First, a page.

Clay pigeon shooting

Happy days on the clays

With summer finally here, now is the time to look at the virtues of shooting clays to keep your eye in and satisfy a need.

Summer clay shooting opportunities

With the long and lazy days of summer stretching ahead of us, those with a liking for things that go bang begin to feel an itch that needs scratching. For some this primeval urge can be satisfied by a dawn stalk followed by a hunter’s breakfast of deer liver and ‘shrooms on fried bread with a steaming pot of fresh coffee.

There is much to be said too, for the simple pleasures of a plink in the garden. I venture that many of us started this way with a simple break-barrel air rifle, a drinks can or three and a tin of pellets. I know I spent hours and hours at it and there is still satisfaction to be had from shredding stuff from the recycling bin. And there is no reason why this might not be usefully extended to some pest control of squirrels or rats in the vicinity, where the necessary permissions can be secured.

For those of us whose cupboards contain only shotguns, however, the pickings are somewhat slimmer. Shooting pigeons and corvids over decoys involves a deal of commitment, and the time when a kind word and the promise of a pint allowed one to lurk in the corner of a field and harass the grey and black hordes for a bit is, I’m afraid, mostly in the past.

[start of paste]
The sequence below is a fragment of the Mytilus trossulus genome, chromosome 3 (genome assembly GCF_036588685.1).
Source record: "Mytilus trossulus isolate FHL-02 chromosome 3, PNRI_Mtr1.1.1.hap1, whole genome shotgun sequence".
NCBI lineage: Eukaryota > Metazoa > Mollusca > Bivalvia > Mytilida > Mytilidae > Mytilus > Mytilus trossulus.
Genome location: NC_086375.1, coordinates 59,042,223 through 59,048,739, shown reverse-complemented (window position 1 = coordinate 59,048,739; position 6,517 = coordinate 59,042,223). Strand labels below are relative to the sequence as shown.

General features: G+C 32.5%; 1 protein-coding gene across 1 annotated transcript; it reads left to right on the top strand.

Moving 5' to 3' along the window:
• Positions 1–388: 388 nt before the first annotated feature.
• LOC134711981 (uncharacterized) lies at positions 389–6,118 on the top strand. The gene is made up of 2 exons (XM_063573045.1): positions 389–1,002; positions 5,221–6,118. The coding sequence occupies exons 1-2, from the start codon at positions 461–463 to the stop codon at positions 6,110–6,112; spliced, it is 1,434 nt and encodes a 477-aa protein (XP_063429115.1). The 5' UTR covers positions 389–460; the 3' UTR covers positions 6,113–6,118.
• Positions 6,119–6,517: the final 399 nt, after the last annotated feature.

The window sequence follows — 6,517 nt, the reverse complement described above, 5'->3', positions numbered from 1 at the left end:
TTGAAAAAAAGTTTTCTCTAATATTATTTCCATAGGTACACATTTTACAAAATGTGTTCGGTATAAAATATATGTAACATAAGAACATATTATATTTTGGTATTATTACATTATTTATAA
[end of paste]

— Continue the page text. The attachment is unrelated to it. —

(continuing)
Which leaves the frustrated shooter with the pursuit of another breed of pigeon: the clay kind. And there are a number of options available.

clay shooting

A round at the ground

The simplest option is to accumulate a couple of the likeminded and take yourselves off for a session at the local shooting ground. A bag of shells apiece is quite enough to take up a couple of hours. Especially if you include sufficient time for a serious review of each other’s technique and a sandwich in the clubhouse afterwards. I always think it is important to attempt at least one stand you haven’t tried before, to remind yourselves none of us actually know how to do it properly.

If rounding up some friends is too much effort, it is possible, of course, to make a solo visit, although practising alone is much less fun; but you could take the opportunity to have a lesson. We can all benefit from having our rough edges smoothed off from time to time, after all. Especially on that stand where we just reminded ourselves how difficult the whole undertaking can be.

A round on the mound

It’s always helpful to know someone who has the sort of toys you want to play with. And a friend with – perhaps – an old quarry or the like in their back garden is a perfect example. The entertainment factor is colossal. The involvement of spouses, partners, significant others and offspring of various ages is an added bonus. These can be properly fun family outings; particularly when combined with, say, a game-themed barbecue (see recipe ideas here) or other entertainments. The key here is contributions and creativity.

A variety of guns in terms of shapes and sizes is good, with a matching range of ammunition to suit. A selection of coloured clays also helps. Rigorous range discipline, as always, is a must, and competition should, in my view, always be subordinate to fun.

clay shooting

Clay shooting for a good cause

It’s astonishing how these have developed to mimic the changes in game shooting over the past few years. In the same way you can shoot hundreds of partridges or pheasants in a day with double guns in exchange for a sufficiently large bucket of ducats, it is possible to meet the same folk bidding for an all-expenses paid week with the family on a private island somewhere exotic after a day on the clays at any one of a number of our grandest shooting grounds. In this way the affluent members of our community have supported more good causes than Lenny Henry.